On May 26 Slater finally won their second game of the season after several rained out games. The win was a 9-6 victory over Dunean. Big George Blackwell broke out of a season long slump to drive in three runs. Blackwell drove in Maurice Atkins and Ronnie Coker with a single in Slater's third inning uprising and drove in his third run on a sacrifice fly in the 8th. Bill Barbary was the winning pitcher for Slater after relieving starter Snow Kirby.

Murray Hall was the June 3rd losing pitcher for Slater in a 16-6 loss. Dean Price drove in 3 of Slater's six runs in the ninth inning with a homerun. George Blackwell went 2 for 2.

On June 8th Slater visited Clinton and the Sluggers started with a bang. Maurice Atkins hit the first pitch of the game out of the ball park over the wall in deep centerfield. Clinton went up 3-1 in the third but Slater tied it at 3-3 after 7 innings when Barbary singled in the tying run. Clinton went up again 4-3 in the 8th. Slater tried to come back but stranded two base runners in the 9th for the 4-3 loss. Charles Rister hit two doubles for Slater in the game while George Blackwell was 0 for 4. Barbary was also the losing pitcher.

The two teams met again the very next night on June 9th and the game developed into an old fashioned slugfest. Dean Price went 2 for 4 with a double. Blackwell and Atkins both hit homeruns but Slater lost 13-10.

By this point in the season Murray Hall left Slater and was hired in Greer to become the mill's athletic director.

On June 16th Slater defeated Monaghan 9-7. Sammy Page took the win on the mound for Slater in what was his first start with the Sluggers. Lee Burns, Mat Herndon and Ronnie Coker hit triples for the Sluggers.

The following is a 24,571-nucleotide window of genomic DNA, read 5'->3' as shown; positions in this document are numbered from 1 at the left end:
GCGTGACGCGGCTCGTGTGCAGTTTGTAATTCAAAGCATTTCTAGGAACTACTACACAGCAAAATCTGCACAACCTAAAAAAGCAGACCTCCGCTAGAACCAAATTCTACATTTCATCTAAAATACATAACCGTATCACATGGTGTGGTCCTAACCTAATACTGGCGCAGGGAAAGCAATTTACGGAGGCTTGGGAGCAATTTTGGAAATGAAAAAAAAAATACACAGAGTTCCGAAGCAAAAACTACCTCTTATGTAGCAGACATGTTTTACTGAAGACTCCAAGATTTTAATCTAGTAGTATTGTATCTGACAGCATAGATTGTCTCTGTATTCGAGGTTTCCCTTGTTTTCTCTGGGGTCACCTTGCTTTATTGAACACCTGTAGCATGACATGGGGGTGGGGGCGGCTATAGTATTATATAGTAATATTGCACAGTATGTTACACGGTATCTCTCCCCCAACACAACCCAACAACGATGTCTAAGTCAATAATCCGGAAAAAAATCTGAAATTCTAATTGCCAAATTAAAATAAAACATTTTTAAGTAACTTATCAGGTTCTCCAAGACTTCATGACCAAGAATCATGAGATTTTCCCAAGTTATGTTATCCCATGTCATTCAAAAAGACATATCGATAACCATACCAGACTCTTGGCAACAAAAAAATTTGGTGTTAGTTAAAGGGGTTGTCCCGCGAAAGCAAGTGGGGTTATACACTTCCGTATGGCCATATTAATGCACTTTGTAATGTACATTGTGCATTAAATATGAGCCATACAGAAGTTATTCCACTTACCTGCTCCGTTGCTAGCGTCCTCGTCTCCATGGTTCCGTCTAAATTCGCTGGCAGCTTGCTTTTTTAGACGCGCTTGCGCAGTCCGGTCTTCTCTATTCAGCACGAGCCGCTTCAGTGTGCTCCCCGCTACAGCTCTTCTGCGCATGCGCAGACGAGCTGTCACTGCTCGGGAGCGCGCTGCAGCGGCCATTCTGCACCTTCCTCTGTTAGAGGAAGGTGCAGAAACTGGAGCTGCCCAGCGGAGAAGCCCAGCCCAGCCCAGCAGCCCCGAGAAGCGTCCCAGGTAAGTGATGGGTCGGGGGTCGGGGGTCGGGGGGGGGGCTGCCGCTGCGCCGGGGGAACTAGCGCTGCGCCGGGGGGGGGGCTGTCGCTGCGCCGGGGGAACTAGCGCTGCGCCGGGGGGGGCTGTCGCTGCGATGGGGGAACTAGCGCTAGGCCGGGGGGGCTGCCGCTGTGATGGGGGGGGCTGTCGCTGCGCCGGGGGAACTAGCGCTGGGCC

With the addition of Sammy Page to the pitching staff and the return of Lee Burns, Slater showed great improvement and battled hard in the second half of the season to make the playoffs.

On July 15th Slater stunned the WCL by downing Berkeley for the first time in two seasons and the 5-4 win was delivered by big George Blackwell. Blackwell stepped up at the plate with two outs on the scoreboard in the bottom of the 9th inning and the bases loaded with Slater Sluggers. Blackwell smacked a double to deep centerfield to score 3 runs and deliver the win. What an exciting night that had to be at White Field. Slater fans went home with big ol' smiles on their faces. Sammy Page was the winning pitcher for Slater.

After a July 20th set back loss of 8-1 to Piedmont, Slater paid tribute to their former legendary pitcher Bliss McCall on July 29th by way of Bliss McCall Night at White Field. McCall had been ill for two years and an overflow crowd attended the game to pay tribute. The fans showered McCall with gifts and donations were contributed to him because he had not been able to work in quite some time. The Sluggers were in top form that night as they defeated Piedmont 5-4 to tighten their hold on fourth place in the WCL. George Blackwell blasted a triple and a double for Slater while Rabbit Rister had two singles and scored 2 runs. Lee Burns also hit a double and a single. Sammy Page was the winning pitcher for Slater and improved his record to 5-1 on the season.